Collaborative Research: Social Norms, Trust and the Inter-generational Flow of Innovations in a Developing Country

Project: Research project

Project Details


Pareto efficiency is a convenient and often appropriate benchmark assumption for research on the intrahousehold allocation of resources. A growing literature in development economics, however, has documented the importance of information asymmetries among household members and consequent efficiency losses. This study examines the transmission of agricultural knowledge from youth who receive in-school training to their elders. Our contribution is to conceptualize and empirically examine flows of technical knowledge and the allocation of productive resources between in-school youth and their elders in a context in which social norms generate communication costs that induce strategic behavior. West Africa provides a fertile testing ground, due to its rich intergenerational social norms that vary across societies. In collaboration with the Liberian government and NGO partners, we design a two-year field experiment within an agricultural education program in 150 junior high schools. This program aims at diffusing modern agricultural knowledge to rural households through students who are typically aged 14-20. A reversal of traditional roles between youth and their elders characterizes such transmission of knowledge. Inexperienced in managing production, students lack credibility in communicating new knowledge to elders. Elders, who are uncertain about students’ learning in schools, resort to subjective perceptions when choosing their effort to learn from students; due to social norms that prescribe extra tact for teaching elders, students strategically choose their communication effort based on their perceived level of trust by elders. We hypothesize that this strategic interaction between the two sides reduces the flow of knowledge beneath the efficient level for the household. Further, socially determined norms of interaction between students and elders of different gender and age can add costs of communication and additional inefficiency. Building on qualitative field research and pilot survey data on program participants, we have designed a series of randomized student-level interventions to manipulate the credibility of students’ knowledge to elders in their household, and to correct misperceptions between the two parties. We separately measure the impact of these interventions on communication between students and elders of different gender, as well as the subsequent impacts on household production patterns; and will relate these impacts to the ethnography of different ethnic groups in Liberia. This proposal is for partial funding for field expenses from September 2020 to November 2022, as well as salary compensation for collaborators.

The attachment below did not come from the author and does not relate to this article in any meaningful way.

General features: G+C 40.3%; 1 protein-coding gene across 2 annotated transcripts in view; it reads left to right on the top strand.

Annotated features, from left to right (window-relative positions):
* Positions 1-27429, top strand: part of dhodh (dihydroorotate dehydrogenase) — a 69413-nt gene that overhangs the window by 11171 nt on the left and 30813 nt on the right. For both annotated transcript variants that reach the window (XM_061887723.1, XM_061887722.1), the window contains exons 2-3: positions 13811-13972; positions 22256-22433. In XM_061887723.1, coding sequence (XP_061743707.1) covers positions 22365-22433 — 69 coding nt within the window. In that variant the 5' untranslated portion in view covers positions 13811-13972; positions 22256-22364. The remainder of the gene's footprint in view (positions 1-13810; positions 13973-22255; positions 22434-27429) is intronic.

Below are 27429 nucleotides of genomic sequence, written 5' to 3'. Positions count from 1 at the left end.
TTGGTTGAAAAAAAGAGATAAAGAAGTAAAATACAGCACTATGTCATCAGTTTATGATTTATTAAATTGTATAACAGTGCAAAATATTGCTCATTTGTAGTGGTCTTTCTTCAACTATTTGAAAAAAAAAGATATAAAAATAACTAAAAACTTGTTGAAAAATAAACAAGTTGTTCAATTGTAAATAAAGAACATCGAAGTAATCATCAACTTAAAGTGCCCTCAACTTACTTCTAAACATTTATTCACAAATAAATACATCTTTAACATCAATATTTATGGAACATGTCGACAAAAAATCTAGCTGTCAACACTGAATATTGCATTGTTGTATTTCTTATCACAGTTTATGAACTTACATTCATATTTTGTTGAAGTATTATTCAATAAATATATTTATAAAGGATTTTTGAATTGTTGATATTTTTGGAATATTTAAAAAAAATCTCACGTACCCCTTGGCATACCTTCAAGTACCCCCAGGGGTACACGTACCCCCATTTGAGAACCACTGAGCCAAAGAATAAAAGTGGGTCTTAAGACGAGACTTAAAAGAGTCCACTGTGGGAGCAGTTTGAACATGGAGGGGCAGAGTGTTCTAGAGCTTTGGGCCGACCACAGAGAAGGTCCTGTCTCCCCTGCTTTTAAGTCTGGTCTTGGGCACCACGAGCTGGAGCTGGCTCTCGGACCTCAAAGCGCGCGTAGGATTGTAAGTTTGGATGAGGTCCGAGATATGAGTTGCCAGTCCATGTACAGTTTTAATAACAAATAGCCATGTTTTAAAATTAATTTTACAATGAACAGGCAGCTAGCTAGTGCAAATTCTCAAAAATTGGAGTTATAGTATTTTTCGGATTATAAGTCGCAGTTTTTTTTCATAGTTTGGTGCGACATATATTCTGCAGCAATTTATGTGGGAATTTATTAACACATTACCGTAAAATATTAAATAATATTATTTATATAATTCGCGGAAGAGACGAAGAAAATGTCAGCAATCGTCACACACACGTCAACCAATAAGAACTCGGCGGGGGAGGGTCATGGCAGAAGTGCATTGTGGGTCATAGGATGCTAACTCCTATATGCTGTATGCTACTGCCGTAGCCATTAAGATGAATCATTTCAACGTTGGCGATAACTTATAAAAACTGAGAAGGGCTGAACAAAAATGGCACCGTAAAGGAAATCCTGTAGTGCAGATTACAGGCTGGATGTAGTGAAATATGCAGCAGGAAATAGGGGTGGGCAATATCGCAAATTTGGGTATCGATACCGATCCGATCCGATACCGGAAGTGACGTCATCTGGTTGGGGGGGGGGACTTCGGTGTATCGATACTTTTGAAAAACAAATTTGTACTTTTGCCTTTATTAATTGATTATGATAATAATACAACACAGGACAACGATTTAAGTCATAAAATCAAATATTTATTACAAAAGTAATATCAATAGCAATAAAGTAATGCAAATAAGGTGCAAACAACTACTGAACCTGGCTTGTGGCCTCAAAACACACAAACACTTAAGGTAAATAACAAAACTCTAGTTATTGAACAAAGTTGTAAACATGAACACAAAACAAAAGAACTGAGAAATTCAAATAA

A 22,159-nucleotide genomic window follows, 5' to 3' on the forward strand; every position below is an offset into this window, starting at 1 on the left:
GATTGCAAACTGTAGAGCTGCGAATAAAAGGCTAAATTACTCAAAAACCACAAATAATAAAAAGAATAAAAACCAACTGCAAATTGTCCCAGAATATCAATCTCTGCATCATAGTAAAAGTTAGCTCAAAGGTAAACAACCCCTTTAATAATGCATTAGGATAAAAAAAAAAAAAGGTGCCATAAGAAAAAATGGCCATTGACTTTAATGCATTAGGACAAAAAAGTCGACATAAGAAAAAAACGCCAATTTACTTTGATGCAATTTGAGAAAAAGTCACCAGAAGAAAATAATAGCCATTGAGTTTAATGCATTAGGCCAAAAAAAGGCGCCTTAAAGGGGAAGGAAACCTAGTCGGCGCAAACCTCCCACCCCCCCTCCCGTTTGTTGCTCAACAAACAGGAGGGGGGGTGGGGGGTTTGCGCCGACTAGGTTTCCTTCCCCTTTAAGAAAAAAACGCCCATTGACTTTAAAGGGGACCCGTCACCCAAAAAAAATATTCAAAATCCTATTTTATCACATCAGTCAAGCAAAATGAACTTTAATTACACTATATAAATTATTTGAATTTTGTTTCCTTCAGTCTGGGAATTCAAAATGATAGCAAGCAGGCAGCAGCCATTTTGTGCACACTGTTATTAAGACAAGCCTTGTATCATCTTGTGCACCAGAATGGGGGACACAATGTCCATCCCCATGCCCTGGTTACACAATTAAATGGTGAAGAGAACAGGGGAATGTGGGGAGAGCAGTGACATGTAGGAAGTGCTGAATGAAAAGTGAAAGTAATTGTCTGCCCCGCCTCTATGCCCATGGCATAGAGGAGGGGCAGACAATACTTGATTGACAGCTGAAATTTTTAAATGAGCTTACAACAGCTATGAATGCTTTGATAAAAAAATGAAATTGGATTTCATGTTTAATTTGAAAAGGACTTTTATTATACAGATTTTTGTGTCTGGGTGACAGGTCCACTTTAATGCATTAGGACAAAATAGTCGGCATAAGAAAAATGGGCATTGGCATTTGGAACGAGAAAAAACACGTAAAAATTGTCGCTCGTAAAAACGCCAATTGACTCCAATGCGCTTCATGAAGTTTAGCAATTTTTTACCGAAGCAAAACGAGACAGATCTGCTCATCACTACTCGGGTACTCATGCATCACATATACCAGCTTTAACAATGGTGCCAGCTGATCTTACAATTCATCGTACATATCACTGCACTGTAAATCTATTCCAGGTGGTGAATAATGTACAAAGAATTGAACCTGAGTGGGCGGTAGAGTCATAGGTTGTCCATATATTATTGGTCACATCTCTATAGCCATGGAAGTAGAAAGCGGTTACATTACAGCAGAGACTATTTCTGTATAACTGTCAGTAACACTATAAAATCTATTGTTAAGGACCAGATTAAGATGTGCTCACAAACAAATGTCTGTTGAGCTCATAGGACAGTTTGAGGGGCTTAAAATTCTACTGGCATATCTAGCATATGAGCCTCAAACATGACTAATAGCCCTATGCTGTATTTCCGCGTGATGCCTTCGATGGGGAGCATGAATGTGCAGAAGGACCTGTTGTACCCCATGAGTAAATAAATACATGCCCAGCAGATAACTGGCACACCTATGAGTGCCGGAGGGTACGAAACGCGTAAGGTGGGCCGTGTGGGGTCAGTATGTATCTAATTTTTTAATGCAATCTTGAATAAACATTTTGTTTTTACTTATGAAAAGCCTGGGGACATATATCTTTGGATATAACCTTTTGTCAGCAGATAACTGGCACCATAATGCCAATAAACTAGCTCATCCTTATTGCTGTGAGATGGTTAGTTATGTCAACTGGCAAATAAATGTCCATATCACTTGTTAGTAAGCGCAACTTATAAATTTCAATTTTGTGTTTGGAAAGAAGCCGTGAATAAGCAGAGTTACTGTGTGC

Effective start/end date9/1/208/31/22


  • National Science Foundation (SES-2019086)


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